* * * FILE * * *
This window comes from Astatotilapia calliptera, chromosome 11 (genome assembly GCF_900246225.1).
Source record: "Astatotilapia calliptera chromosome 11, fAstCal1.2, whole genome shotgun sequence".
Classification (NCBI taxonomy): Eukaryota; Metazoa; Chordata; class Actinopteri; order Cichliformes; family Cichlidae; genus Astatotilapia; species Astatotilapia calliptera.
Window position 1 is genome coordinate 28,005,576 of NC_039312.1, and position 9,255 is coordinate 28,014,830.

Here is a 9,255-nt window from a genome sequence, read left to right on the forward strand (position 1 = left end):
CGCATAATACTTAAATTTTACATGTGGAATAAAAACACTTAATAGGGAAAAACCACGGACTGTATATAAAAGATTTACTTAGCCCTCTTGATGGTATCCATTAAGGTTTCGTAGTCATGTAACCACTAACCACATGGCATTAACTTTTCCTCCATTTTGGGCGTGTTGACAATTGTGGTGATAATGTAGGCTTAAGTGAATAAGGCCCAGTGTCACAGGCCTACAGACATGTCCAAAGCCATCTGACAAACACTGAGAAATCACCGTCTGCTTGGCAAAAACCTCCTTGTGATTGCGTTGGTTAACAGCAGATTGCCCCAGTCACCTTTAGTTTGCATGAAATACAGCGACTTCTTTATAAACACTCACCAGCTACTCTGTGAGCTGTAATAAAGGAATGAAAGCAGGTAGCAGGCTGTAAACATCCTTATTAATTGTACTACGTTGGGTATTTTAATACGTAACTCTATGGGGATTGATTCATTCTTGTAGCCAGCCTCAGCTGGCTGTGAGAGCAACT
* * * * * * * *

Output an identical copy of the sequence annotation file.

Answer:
This window comes from Astatotilapia calliptera, chromosome 11 (genome assembly GCF_900246225.1).
Source record: "Astatotilapia calliptera chromosome 11, fAstCal1.2, whole genome shotgun sequence".
Classification (NCBI taxonomy): Eukaryota; Metazoa; Chordata; class Actinopteri; order Cichliformes; family Cichlidae; genus Astatotilapia; species Astatotilapia calliptera.
Window position 1 is genome coordinate 28,005,576 of NC_039312.1, and position 9,255 is coordinate 28,014,830.

Here is a 9,255-nt window from a genome sequence, read left to right on the forward strand (position 1 = left end):
CGCATAATACTTAAATTTTACATGTGGAATAAAAACACTTAATAGGGAAAAACCACGGACTGTATATAAAAGATTTACTTAGCCCTCTTGATGGTATCCATTAAGGTTTCGTAGTCATGTAACCACTAACCACATGGCATTAACTTTTCCTCCATTTTGGGCGTGTTGACAATTGTGGTGATAATGTAGGCTTAAGTGAATAAGGCCCAGTGTCACAGGCCTACAGACATGTCCAAAGCCATCTGACAAACACTGAGAAATCACCGTCTGCTTGGCAAAAACCTCCTTGTGATTGCGTTGGTTAACAGCAGATTGCCCCAGTCACCTTTAGTTTGCATGAAATACAGCGACTTCTTTATAAACACTCACCAGCTACTCTGTGAGCTGTAATAAAGGAATGAAAGCAGGTAGCAGGCTGTAAACATCCTTATTAATTGTACTACGTTGGGTATTTTAATACGTAACTCTATGGGGATTGATTCATTCTTGTAGCCAGCCTCAGCTGGCTGTGAGAGCAACT